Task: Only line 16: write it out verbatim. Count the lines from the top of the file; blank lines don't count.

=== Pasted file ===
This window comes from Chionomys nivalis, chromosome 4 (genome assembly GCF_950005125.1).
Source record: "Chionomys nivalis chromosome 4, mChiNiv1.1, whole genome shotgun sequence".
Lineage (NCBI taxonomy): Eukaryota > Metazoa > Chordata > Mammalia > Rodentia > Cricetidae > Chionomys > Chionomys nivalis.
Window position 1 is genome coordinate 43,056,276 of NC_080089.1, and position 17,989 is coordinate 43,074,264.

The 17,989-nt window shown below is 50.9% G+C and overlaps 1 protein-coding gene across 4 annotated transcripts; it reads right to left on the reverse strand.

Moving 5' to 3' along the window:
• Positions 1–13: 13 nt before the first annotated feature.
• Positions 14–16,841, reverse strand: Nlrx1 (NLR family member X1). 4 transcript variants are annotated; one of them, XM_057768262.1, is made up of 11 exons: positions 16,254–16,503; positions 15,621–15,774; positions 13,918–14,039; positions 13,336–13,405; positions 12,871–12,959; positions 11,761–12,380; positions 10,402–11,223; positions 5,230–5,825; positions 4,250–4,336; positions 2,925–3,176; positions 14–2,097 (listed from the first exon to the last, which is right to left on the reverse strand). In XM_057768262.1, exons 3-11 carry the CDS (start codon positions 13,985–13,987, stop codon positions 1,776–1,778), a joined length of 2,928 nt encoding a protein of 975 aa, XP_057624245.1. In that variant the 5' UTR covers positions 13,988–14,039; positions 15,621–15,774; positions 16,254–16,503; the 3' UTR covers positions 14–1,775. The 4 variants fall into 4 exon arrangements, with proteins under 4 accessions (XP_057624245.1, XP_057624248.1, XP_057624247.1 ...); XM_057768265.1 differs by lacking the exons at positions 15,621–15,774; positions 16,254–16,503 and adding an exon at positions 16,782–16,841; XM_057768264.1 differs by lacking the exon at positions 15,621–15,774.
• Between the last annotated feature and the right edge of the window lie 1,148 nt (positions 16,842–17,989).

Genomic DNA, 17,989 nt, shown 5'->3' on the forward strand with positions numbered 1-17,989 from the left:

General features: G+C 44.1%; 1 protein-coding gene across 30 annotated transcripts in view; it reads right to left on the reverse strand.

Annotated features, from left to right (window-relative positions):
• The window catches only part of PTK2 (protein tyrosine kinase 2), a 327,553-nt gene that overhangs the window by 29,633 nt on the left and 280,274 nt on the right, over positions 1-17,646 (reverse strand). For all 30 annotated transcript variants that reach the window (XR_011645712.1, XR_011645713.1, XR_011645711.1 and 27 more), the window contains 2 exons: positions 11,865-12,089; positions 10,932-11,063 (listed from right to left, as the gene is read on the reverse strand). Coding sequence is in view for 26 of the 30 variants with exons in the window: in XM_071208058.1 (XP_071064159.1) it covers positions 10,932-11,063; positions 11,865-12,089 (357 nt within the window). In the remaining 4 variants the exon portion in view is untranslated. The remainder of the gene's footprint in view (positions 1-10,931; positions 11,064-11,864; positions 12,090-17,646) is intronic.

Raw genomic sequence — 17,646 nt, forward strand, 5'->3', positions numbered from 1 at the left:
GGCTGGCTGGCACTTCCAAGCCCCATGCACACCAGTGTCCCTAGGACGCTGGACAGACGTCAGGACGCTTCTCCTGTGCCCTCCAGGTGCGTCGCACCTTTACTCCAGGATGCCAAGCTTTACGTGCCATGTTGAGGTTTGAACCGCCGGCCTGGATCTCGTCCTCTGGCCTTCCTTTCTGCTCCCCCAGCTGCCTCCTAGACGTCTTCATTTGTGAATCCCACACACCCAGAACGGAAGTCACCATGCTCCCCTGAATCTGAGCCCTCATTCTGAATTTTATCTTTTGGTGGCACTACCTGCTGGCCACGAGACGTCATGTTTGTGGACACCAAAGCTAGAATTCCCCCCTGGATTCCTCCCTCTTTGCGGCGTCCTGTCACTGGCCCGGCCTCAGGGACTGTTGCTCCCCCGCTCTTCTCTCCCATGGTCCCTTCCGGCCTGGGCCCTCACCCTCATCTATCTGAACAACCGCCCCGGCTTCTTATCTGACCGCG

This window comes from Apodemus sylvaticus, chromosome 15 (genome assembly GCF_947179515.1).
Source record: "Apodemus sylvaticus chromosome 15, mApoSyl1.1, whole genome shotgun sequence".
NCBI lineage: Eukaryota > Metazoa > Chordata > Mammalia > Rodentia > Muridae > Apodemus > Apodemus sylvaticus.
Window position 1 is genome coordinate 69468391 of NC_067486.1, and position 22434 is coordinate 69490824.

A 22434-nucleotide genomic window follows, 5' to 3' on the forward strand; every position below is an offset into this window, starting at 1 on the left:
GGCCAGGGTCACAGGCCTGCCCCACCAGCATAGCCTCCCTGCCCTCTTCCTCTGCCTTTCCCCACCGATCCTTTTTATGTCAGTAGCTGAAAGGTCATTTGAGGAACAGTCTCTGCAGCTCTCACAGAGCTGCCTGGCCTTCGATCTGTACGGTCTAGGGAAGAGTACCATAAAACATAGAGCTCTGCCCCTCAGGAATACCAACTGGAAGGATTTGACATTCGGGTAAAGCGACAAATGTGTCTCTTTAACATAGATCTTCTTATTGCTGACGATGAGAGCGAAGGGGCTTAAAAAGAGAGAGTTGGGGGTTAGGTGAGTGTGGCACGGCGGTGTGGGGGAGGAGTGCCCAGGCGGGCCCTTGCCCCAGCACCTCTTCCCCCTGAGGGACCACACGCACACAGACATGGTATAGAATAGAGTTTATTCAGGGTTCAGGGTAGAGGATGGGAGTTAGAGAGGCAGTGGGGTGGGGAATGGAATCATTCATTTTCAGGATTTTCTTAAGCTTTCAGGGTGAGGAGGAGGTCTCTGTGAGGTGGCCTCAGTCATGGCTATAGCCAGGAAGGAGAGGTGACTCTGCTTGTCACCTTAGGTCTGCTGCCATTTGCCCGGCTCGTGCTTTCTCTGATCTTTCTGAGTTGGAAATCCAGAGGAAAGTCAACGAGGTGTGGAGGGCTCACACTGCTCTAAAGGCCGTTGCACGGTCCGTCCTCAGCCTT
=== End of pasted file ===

This window comes from Apodemus sylvaticus, chromosome 15 (genome assembly GCF_947179515.1).